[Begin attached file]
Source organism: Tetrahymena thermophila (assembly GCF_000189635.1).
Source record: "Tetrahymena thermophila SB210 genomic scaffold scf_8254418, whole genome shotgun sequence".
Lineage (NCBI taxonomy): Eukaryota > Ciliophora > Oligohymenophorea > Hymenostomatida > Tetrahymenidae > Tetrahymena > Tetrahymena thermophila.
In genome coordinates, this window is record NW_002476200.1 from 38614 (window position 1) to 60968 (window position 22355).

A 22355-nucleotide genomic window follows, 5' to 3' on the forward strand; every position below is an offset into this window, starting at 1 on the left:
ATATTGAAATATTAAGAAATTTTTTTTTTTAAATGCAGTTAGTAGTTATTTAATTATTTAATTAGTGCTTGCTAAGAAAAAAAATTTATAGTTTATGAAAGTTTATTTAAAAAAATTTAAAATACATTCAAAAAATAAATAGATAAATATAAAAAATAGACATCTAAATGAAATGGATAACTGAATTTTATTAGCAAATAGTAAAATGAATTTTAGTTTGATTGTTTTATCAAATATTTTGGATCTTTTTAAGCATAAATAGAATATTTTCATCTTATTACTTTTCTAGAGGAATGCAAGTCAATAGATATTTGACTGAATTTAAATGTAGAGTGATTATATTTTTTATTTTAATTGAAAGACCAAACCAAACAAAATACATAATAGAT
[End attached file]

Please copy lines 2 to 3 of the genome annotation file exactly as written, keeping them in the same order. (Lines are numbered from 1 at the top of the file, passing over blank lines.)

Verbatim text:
Source record: "Tetrahymena thermophila SB210 genomic scaffold scf_8254418, whole genome shotgun sequence".
Lineage (NCBI taxonomy): Eukaryota > Ciliophora > Oligohymenophorea > Hymenostomatida > Tetrahymenidae > Tetrahymena > Tetrahymena thermophila.